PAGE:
Jughead without his hat is like jelly without peanut butter, or salt without pepper: it's just wrong. Riverdale even produced a now infamous scene addressing the intense connection between Jughead and his hat. The iconic crown-style hat has provided audiences with a familiar shorthand symbol for his character ever since his introduction. However, what is frequently ignored in versions of the character's story is the loaded history behind the hat itself. Known as a whoopee cap, this unique hat is made by cutting up a felt fedora; button and patches are frequently attached, as can be seen in Jughead's comic and live action counterparts.
This do it yourself style piece has a particularly weighty social commentary embedded within it. Fedoras have long been a symbol of white collar life and the upper class. By transforming the hat into something more accessible and casual, blue collar characters are staking a claim for their own form of representation. Other characters in popular culture who have worn this type of hat include mechanic Goober Pyle from The Andy Griffith Show and Mayberry RFD.
Archie Comics has never strayed from introducing elements of the supernatural and magical into their stories. After all, Sabrina Spellman, also known as Sabrina the Teenage Witch, is perhaps one of the franchise's most well known characters. Yet one of Jughead's most shocking and surreal moments involves not Sabrina, but a truly vindictive, vain witch named Darlene. In the 2010 issue #200 of Archie's Pal Jughead, Jughead finds himself presented with an offer he unfortunately cannot refuse. In exchange for so-called "Paradise on a Bun," which consists of "Two large pizzas! Topped with an appetizer of mini-cheeseburgers, in their own amusement park," poor Jughead is forced to give up his metabolism.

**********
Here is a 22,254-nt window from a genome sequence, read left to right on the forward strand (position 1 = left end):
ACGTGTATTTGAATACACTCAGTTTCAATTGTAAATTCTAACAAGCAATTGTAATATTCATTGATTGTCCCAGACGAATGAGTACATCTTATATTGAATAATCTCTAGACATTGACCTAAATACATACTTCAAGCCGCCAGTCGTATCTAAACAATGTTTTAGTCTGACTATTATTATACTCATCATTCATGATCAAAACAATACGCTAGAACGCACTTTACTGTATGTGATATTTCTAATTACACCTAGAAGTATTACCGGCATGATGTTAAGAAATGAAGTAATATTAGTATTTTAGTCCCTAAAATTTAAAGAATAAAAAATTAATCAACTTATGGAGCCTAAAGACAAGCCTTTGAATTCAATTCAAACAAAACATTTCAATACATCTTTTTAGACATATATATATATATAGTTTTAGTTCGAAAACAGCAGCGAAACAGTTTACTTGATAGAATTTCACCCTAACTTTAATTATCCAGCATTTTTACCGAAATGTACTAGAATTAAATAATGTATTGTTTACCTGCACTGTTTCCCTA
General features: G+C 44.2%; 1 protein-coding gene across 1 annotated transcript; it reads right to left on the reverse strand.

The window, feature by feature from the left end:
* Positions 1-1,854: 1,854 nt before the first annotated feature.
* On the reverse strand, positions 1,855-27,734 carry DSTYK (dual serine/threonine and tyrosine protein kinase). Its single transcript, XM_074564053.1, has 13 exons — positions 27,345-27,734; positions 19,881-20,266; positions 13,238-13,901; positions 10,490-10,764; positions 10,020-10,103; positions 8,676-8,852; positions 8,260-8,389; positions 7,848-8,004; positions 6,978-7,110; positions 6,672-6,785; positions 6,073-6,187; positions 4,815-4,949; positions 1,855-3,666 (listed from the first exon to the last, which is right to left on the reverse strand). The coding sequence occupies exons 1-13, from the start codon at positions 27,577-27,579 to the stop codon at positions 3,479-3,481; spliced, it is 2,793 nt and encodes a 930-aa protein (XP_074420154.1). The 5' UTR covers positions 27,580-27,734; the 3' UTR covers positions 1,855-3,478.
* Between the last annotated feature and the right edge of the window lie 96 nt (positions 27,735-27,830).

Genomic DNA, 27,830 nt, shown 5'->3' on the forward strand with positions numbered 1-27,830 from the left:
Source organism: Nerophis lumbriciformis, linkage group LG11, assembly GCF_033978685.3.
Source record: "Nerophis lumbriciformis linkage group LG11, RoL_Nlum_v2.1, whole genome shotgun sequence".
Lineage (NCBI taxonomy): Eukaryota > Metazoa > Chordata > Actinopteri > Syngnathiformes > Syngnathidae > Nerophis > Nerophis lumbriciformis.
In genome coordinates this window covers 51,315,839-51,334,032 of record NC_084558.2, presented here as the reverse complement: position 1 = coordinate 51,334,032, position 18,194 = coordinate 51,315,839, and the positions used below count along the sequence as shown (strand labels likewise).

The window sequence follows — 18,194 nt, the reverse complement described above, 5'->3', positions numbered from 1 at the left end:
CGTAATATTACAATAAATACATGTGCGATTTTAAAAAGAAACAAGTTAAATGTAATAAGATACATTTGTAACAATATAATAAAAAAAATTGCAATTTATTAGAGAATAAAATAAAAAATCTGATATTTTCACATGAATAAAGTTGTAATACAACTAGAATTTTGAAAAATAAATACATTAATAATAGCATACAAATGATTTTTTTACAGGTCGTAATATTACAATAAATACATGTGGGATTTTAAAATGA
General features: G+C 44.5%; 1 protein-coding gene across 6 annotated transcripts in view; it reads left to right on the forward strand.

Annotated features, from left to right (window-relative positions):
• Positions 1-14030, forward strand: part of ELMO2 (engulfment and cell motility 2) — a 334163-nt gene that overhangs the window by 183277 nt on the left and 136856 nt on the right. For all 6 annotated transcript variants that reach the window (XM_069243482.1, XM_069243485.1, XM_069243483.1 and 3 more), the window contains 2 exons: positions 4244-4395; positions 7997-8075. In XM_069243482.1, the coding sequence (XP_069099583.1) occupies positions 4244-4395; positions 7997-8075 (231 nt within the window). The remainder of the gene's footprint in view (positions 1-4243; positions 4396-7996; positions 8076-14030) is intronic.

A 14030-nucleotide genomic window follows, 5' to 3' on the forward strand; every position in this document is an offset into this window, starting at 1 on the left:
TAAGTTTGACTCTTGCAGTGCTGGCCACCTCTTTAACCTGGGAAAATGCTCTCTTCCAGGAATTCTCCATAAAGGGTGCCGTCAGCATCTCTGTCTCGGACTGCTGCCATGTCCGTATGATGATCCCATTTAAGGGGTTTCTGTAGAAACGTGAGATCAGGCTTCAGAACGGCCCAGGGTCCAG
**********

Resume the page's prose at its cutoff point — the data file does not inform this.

Since he gives up his metabolism, Jughead rapidly gains weight and becomes incredibly obese. In order to return things back to normal, further rounds of bartering include Archie trading his pure heart for Jughead's metabolism, Betty trading her compassion, and Veronica her status in order to retrieve Archie's pure heart. Ultimately, Sabrina and Jughead team up to save the day, but Jughead is still left with quite a lot of weight he desperately needs to shred. There's a moral in there somewhere about eating healthy foods and eating in moderation, but honestly, there's no way Jughead learns anything from this episode.
In keeping with the recurring themes of Jughead's surprising hidden talents and his many encounters with the supernatural and magical, the series of strips known as Jughead's Dipsy Doodles give readers a closer look at Jughead as an artist. These strips, frequently in black and white or with a limited set of carefully chosen colors, quickly summarize Jughead's attempts at producing great works of art. Yet, since he's Jughead after all, something often goes wrong, or there is a totally unexpected outcome.
One strip details Jughead's process of painting a waterfall along a tall canvas; however, in the strip's final panel, the waterfall comes to life and floods Jughead out of his home. Another strip shows Jughead painting a still life of a bird in order to cheer himself up, and later, the portrait of the bird somehow serenades him with sweet music. Regardless of the outcome of each strip, it's clear that this particular series is meant to showcase equal parts whimsy and mischief—everything that makes Jughead who he is.